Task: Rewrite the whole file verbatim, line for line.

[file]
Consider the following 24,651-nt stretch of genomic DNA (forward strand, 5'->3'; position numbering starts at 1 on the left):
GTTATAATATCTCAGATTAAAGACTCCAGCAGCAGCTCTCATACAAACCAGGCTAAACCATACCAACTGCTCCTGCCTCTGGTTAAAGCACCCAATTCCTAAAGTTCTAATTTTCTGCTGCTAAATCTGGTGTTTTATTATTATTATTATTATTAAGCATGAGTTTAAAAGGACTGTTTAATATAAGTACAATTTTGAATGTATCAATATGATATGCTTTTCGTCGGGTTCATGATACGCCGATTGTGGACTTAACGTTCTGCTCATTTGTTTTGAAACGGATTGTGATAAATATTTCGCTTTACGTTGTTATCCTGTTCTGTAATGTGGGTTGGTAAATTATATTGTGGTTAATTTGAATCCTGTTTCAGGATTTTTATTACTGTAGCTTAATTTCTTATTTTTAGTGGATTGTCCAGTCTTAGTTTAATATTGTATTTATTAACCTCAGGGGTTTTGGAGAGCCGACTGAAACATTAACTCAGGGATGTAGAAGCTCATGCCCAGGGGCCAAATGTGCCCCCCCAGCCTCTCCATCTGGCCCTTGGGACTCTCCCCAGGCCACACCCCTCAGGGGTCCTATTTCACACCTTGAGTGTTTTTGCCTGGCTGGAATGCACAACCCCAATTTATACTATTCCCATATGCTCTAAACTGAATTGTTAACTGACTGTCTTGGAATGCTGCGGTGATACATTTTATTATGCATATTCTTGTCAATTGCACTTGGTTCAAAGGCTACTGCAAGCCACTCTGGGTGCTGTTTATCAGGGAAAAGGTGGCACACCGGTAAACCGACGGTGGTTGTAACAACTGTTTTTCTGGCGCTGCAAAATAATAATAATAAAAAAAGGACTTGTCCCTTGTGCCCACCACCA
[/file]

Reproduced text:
Consider the following 24,651-nt stretch of genomic DNA (forward strand, 5'->3'; position numbering starts at 1 on the left):
GTTATAATATCTCAGATTAAAGACTCCAGCAGCAGCTCTCATACAAACCAGGCTAAACCATACCAACTGCTCCTGCCTCTGGTTAAAGCACCCAATTCCTAAAGTTCTAATTTTCTGCTGCTAAATCTGGTGTTTTATTATTATTATTATTATTAAGCATGAGTTTAAAAGGACTGTTTAATATAAGTACAATTTTGAATGTATCAATATGATATGCTTTTCGTCGGGTTCATGATACGCCGATTGTGGACTTAACGTTCTGCTCATTTGTTTTGAAACGGATTGTGATAAATATTTCGCTTTACGTTGTTATCCTGTTCTGTAATGTGGGTTGGTAAATTATATTGTGGTTAATTTGAATCCTGTTTCAGGATTTTTATTACTGTAGCTTAATTTCTTATTTTTAGTGGATTGTCCAGTCTTAGTTTAATATTGTATTTATTAACCTCAGGGGTTTTGGAGAGCCGACTGAAACATTAACTCAGGGATGTAGAAGCTCATGCCCAGGGGCCAAATGTGCCCCCCCAGCCTCTCCATCTGGCCCTTGGGACTCTCCCCAGGCCACACCCCTCAGGGGTCCTATTTCACACCTTGAGTGTTTTTGCCTGGCTGGAATGCACAACCCCAATTTATACTATTCCCATATGCTCTAAACTGAATTGTTAACTGACTGTCTTGGAATGCTGCGGTGATACATTTTATTATGCATATTCTTGTCAATTGCACTTGGTTCAAAGGCTACTGCAAGCCACTCTGGGTGCTGTTTATCAGGGAAAAGGTGGCACACCGGTAAACCGACGGTGGTTGTAACAACTGTTTTTCTGGCGCTGCAAAATAATAATAATAAAAAAAGGACTTGTCCCTTGTGCCCACCACCA